Similarly to other professional sports in America, the National Basketball Association (NBA) and the Women’s National Basketball Association (WNBA) have had to work around the pandemic. Both groups are quarantined in Florida, with the NBA at the Walt Disney World Resort in Orlando and the WNBA at the IMG Academy in Bradenton.
The NBA season started last year on Tuesday, October 22, and was scheduled to end this year on Wednesday, April 15. Due to the COVID-19 pandemic, however, the NBA announced that it was suspending its season on Wednesday, March 11. Since the season was cut off midway through, the league planned to resume where they left off on Thursday, July 30.
The 22 teams eligible for the NBA playoffs — 13 from the Western Conference and 9 from the Eastern Conference — are staying in a group of Disney World hotels with little to no outside contact, also called “The Bubble”. When teams first arrived, only players and a limited number of staff were allowed. However, as of last Wednesday, players are allowed to have guests enter the bubble, but only if they have a previously established relationship with them.
Upon arriving in Orlando, NBA players and staff had to self-isolate for 48 hours until they received two negative COVID-19 test results in a row. From July 7 to July 9, NBA teams flew into Orlando and had team training camps from July 9 to July 21.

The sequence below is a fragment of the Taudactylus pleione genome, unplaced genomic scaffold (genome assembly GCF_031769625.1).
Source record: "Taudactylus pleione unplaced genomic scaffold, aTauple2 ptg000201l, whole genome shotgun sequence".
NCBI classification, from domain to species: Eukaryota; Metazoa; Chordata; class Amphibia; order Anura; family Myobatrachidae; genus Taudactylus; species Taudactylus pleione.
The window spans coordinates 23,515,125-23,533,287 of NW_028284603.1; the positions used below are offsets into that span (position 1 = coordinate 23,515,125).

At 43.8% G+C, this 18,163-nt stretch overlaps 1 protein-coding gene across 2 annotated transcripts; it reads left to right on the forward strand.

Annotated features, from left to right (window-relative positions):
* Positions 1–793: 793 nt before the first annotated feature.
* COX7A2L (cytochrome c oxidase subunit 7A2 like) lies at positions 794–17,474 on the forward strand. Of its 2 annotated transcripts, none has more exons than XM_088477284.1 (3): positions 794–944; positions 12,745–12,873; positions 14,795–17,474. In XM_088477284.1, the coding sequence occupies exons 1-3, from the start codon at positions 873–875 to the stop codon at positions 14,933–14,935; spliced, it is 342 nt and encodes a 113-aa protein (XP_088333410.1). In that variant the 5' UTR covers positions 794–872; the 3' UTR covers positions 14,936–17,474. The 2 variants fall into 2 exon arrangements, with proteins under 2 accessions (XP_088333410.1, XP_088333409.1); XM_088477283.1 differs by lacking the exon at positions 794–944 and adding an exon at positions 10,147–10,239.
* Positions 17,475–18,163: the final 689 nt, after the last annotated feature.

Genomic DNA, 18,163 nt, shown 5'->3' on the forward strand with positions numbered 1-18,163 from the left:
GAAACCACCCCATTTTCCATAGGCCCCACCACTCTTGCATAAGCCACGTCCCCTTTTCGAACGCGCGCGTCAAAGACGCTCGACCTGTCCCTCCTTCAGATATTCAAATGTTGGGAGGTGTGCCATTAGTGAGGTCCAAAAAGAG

The WNBA season was scheduled to start in May but was postponed until Saturday, July 25. As a result, the first tip off of the season was at the IMG Academy. The league is currently aiming for a 22-game season.
The WNBA is quarantining in its own bubble, also known as “The Wubble,” which includes all 12 teams staying at the IMG Academy. Between Sunday, June 28, and Sunday, July 5, the league tested 137 players for COVID-19 and found seven positive results. As of Monday, August 10, there have been no new cases of COVID-19 in the bubble. The teams reported to the IMG Academy on Thursday, July 6, and started training camps on Friday, July 10.
During this tumultuous time, both leagues are using their platforms to support and spread awareness of the Black Lives Matter movement. NBA players had the option to choose from 30 preselected social justice terms to have on the back of their jersey, including “Black Lives Matter,” “I Can’t Breathe,” “Justice,” “Peace” and “Equality.” In Bradenton, the WNBA players wear the name “Breonna Taylor” on the back of their jerseys as a way to dedicate their season to the 26-year-old EMT killed by law enforcement. Both leagues’ courts sport the bold, black letters “Black Lives Matter.”
Fans may not be allowed in the stadiums just yet, but like all of us, the leagues are trying to make the most out of a situation that is far from ideal. However, if you have your heart set on being a part of the action, you can try your luck at securing one of the 320 virtual seats offered for each NBA game over Zoom. Your face will be seen, your cheers will be heard and you can enjoy all the snacks from the comfort of your own couch.
More information on the seasons and their schedules can be found at the NBA’s website and the WNBA’s website.